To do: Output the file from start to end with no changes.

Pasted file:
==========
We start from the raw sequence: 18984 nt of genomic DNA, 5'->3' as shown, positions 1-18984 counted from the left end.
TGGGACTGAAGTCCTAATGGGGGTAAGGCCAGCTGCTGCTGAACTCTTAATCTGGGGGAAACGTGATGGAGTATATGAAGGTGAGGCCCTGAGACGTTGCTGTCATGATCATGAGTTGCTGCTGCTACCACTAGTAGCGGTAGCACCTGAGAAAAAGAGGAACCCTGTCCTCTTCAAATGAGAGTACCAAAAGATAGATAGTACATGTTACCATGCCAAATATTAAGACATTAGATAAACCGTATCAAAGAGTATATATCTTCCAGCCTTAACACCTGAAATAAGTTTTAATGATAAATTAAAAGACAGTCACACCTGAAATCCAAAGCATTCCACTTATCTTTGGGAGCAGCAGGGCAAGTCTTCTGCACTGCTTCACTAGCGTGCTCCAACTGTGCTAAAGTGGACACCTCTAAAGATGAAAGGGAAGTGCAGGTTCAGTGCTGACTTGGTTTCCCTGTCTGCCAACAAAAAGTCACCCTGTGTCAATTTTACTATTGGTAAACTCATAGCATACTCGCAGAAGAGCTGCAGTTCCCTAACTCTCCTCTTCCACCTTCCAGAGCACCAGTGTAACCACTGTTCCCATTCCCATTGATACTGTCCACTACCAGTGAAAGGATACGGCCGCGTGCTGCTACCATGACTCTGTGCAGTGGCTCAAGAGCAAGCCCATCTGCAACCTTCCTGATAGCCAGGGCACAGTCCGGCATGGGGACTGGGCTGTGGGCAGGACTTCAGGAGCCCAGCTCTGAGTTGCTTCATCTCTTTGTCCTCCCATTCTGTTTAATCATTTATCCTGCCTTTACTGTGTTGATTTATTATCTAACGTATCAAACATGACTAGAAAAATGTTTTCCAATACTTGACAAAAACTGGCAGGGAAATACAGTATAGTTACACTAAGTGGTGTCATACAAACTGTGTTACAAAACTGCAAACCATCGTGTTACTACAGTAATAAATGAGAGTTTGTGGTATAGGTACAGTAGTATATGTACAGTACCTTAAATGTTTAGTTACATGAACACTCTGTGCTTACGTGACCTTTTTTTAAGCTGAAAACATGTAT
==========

We start from the raw sequence: 18984 nt of genomic DNA, 5'->3' as shown, positions 1-18984 counted from the left end.
TGGGACTGAAGTCCTAATGGGGGTAAGGCCAGCTGCTGCTGAACTCTTAATCTGGGGGAAACGTGATGGAGTATATGAAGGTGAGGCCCTGAGACGTTGCTGTCATGATCATGAGTTGCTGCTGCTACCACTAGTAGCGGTAGCACCTGAGAAAAAGAGGAACCCTGTCCTCTTCAAATGAGAGTACCAAAAGATAGATAGTACATGTTACCATGCCAAATATTAAGACATTAGATAAACCGTATCAAAGAGTATATATCTTCCAGCCTTAACACCTGAAATAAGTTTTAATGATAAATTAAAAGACAGTCACACCTGAAATCCAAAGCATTCCACTTATCTTTGGGAGCAGCAGGGCAAGTCTTCTGCACTGCTTCACTAGCGTGCTCCAACTGTGCTAAAGTGGACACCTCTAAAGATGAAAGGGAAGTGCAGGTTCAGTGCTGACTTGGTTTCCCTGTCTGCCAACAAAAAGTCACCCTGTGTCAATTTTACTATTGGTAAACTCATAGCATACTCGCAGAAGAGCTGCAGTTCCCTAACTCTCCTCTTCCACCTTCCAGAGCACCAGTGTAACCACTGTTCCCATTCCCATTGATACTGTCCACTACCAGTGAAAGGATACGGCCGCGTGCTGCTACCATGACTCTGTGCAGTGGCTCAAGAGCAAGCCCATCTGCAACCTTCCTGATAGCCAGGGCACAGTCCGGCATGGGGACTGGGCTGTGGGCAGGACTTCAGGAGCCCAGCTCTGAGTTGCTTCATCTCTTTGTCCTCCCATTCTGTTTAATCATTTATCCTGCCTTTACTGTGTTGATTTATTATCTAACGTATCAAACATGACTAGAAAAATGTTTTCCAATACTTGACAAAAACTGGCAGGGAAATACAGTATAGTTACACTAAGTGGTGTCATACAAACTGTGTTACAAAACTGCAAACCATCGTGTTACTACAGTAATAAATGAGAGTTTGTGGTATAGGTACAGTAGTATATGTACAGTACCTTAAATGTTTAGTTACATGAACACTCTGTGCTTACGTGACCTTTTTTTAAGCTGAAAACATGTAT